Throughout this whole time, not a single person stared at my leg, or tried to steal glances. No one showed a slight surprise. I was not used to this kind of reaction. For a splitting second I wondered if I was still in China. It was apparent that the hotel staff was very well trained. Chinese culture is changing for the better, I marveled with delight.
As we walked to my room, Mayhua asked me why I was staying at the hotel. I told her I was attending an international conference and was scheduled to present one of my papers the next day. Mayhua showed an almost amazed look on her face.
"Big sister is a college graduate, right?" I said yes, and she asked me where I worked. When I told her I worked for a research institute in Beijing, she said: "Big sister is representing a research institute at an international conference? Wow, big sister must be so smart. Unlike us. I'm from a small village and I only went to middle school. And look at me, I'm a server. Compared to big sister, our lives are wasted."
I was really saddened and touched by what she said. "Please don't think that way. It's not true. I was just very lucky and have had opportunities. Little sister just didn't get any opportunities. You are obviously very smart, and with same opportunities, I'm sure little sister would have done much better than me." I said to her sincerely. "And you are working in a grand hotel for foreigners. You are the envy of so many girls out there. I meant every word I just said."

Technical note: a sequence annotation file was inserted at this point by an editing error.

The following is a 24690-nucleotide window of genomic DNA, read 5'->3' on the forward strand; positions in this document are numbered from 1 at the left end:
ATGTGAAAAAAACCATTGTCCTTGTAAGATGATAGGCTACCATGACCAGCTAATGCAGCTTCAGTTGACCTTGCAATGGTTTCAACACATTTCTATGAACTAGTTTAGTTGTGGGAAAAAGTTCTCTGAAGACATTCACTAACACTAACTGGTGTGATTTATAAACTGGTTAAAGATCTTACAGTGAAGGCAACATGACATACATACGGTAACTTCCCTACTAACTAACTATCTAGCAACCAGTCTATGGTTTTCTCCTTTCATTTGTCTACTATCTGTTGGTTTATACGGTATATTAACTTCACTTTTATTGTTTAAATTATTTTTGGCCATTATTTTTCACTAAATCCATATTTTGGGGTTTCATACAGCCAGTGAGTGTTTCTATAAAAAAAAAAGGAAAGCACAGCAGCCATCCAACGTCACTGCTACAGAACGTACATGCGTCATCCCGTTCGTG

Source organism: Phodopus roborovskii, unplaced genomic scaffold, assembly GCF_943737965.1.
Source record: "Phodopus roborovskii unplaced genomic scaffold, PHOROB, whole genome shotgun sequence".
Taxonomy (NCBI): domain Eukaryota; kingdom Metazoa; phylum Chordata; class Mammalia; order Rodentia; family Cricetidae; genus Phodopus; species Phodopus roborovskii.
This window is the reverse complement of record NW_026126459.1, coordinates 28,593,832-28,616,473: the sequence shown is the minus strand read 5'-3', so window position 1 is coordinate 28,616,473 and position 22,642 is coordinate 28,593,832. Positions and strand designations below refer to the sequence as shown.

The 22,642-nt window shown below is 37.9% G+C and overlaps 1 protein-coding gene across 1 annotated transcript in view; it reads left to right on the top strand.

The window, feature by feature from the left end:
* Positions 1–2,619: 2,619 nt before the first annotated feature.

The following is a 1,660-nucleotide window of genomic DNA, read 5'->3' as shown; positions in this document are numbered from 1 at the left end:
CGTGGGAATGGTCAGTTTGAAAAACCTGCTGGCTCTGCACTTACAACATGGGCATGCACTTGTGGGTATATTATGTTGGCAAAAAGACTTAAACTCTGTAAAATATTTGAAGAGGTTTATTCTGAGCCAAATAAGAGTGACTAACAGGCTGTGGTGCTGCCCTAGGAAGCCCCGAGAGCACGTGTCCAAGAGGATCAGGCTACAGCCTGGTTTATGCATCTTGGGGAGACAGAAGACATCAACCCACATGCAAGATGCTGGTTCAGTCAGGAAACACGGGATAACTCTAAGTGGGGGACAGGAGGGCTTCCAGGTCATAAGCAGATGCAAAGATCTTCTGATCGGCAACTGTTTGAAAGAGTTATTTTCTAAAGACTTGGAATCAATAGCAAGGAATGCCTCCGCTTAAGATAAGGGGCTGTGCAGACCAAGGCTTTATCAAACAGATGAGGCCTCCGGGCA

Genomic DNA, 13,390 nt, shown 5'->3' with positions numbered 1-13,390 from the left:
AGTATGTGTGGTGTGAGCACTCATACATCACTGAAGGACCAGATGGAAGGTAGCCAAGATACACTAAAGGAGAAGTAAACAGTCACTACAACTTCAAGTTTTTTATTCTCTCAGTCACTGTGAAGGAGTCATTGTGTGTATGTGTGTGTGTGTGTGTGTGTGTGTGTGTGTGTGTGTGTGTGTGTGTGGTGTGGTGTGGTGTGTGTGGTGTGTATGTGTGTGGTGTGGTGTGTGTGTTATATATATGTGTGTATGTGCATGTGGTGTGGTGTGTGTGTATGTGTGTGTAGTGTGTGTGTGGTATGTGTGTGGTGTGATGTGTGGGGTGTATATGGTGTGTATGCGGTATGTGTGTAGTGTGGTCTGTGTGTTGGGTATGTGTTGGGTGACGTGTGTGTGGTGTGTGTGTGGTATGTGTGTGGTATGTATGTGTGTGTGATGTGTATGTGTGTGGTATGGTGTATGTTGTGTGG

"Big sister is too kind."
"Look at me," I said, "I've never been to a grand hotel like this. Well I've never been to any hotels actually. So you have to teach me the right manners and etiquette so I don't embarrass myself." At that we both laughed.
It was my first time to experience this kind of service. My room was very spacious and sparkling clean, with a beautiful washroom. I couldn't believe it was just for one person. I liked this trip so far.
After unpacking the light clothes I brought with me, I went downstairs to attend the reception.
There were about 30-40 people standing around in the room. Young waiters in white shirts, black vests, and black bow ties held trays with glasses of wine. People in different skin tones, facial features, and clothing talked to each other quietly. No one shouted or laughed out loud. I walked around listening to different accents of English. Couldn't catch much of what was being said, but I loved the accents.